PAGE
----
Let's be honest. We've all got nicknames for the effortlessly talented . I like to call him Michael Fassbendy and calls him Fassy B, apparently. This is the first of many unnecessary revelations in Franco's review of director 's triumphant, transcendent 12 Years A Slave. It's all a little confusing, but par for the course coming from today's "Renaissance Man" - artist, actor, and scholar.
What's sublimely bizarre about the review is how it focuses on Fassbender's ruthless character, a brutal slave owner, and avoids mentioning who plays Solomon Northrup, the freeborn black man who's abducted and sold into the horrendous institution. He explains:
This is Fassbender's film. I don't say that because the other actors don't give equally strong performances; it has less to do with the work by the actors and more to do with the way the characters are framed and the kind of material they are given to perform. (As a contrast watch Fassbender in The Councilor [sic] and see him in a passive role. He didn't suddenly turn into a lesser actor—he filmed it immediately after Twelve Years a Slave—but he was given a part that doesn't take action, he just sits and suffers.) If this is, in fact, a movie about Epps the slave owner as much as Northup the slave, what does that mean for the audience? We get to watch an incredible actor behave like a monster and we like it, we love it, because he is so charming, and handsome. We like watching humans get beaten, and if such beatings are framed in the right way, in this case, in an important film about American history, then we will lap up all that brutality and want more. I know I did. I watched it two nights in a row.
I'm wondering if Franco and I saw the same movie. Sure, Fassbendy is highly charming and handsome in real life, but his character Epps is one of the most horrific characters I've ever seen on screen. The way he acted and the way that he expressed his own internal dilemmas was horrifying.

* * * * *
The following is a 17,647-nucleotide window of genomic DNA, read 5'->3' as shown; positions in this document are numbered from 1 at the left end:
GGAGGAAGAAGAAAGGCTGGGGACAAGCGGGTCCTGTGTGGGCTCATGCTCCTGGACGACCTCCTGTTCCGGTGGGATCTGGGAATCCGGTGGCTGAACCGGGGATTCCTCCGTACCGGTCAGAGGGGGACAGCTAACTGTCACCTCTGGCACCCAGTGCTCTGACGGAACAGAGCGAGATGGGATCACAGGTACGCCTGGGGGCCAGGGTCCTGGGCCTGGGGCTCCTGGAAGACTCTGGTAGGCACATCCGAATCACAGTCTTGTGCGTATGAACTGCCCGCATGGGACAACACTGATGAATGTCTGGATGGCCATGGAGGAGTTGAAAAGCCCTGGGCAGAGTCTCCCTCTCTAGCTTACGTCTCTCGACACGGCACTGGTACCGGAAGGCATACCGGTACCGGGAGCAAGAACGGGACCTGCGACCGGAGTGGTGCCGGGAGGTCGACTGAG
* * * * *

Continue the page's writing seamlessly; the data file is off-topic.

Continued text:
But it doesn't stop there. Where the review really took a turn into the bizarre was when Franco expressed his disgust for McQueen's Shame. Specifically, he disagreed with the scene in which Michael Fassbender's character, Brandon, visits a gay sex club. He says:
He wasn’t such an addict in my opinion, though. I mean, what did he do? Watch porn and screw a handful of people a week? I could point to quite a few folks who do that. And that scene where he’s at his lowest point and wants to fuck and goes into a gay club, and it’s depicted like the seventh level of hell... I mean, it goes back to the horrible representations of gays in the 70s, where the gay club is meant to signify everything dark and depraved. Then the guy gets a minor blowjob, from, Oh no, a man! The horror!
I understand what Franco is trying to say, but at the same time I'm wondering if we saw the same movie. Sure, there's nothing wrong with someone who wants to "watch porn and screen a handful of people a week," but Fassbender's character wasn't doing that to have fun. He was incapable of having legitimate, emotional connections with people. The scene in the gay sex club isn't disturbing in that it's a gay sex club, it's disturbing because Fassbender's character presumably identities as straight. This wasn't someone who just wanted to have fun being single. This was someone who was truly hurt and didn't know how to connect.